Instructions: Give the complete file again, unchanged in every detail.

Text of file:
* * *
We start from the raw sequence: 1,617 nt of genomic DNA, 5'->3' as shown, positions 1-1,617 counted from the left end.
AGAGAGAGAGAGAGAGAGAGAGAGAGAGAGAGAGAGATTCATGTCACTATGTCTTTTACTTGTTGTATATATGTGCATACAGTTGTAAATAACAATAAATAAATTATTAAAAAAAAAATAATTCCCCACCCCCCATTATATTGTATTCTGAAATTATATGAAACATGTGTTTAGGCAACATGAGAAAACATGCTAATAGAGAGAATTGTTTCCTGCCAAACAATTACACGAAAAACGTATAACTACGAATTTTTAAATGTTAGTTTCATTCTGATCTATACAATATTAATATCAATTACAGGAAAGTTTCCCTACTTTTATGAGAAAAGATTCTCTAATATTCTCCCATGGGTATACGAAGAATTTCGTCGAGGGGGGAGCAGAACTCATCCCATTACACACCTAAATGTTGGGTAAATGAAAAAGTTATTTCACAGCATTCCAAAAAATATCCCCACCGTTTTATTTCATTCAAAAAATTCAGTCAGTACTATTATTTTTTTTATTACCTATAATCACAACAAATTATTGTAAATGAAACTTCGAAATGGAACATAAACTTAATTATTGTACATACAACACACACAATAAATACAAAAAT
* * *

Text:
We start from the raw sequence: 1,617 nt of genomic DNA, 5'->3' as shown, positions 1-1,617 counted from the left end.
AGAGAGAGAGAGAGAGAGAGAGAGAGAGAGAGAGAGATTCATGTCACTATGTCTTTTACTTGTTGTATATATGTGCATACAGTTGTAAATAACAATAAATAAATTATTAAAAAAAAAATAATTCCCCACCCCCCATTATATTGTATTCTGAAATTATATGAAACATGTGTTTAGGCAACATGAGAAAACATGCTAATAGAGAGAATTGTTTCCTGCCAAACAATTACACGAAAAACGTATAACTACGAATTTTTAAATGTTAGTTTCATTCTGATCTATACAATATTAATATCAATTACAGGAAAGTTTCCCTACTTTTATGAGAAAAGATTCTCTAATATTCTCCCATGGGTATACGAAGAATTTCGTCGAGGGGGGAGCAGAACTCATCCCATTACACACCTAAATGTTGGGTAAATGAAAAAGTTATTTCACAGCATTCCAAAAAATATCCCCACCGTTTTATTTCATTCAAAAAATTCAGTCAGTACTATTATTTTTTTTATTACCTATAATCACAACAAATTATTGTAAATGAAACTTCGAAATGGAACATAAACTTAATTATTGTACATACAACACACACAATAAATACAAAAAT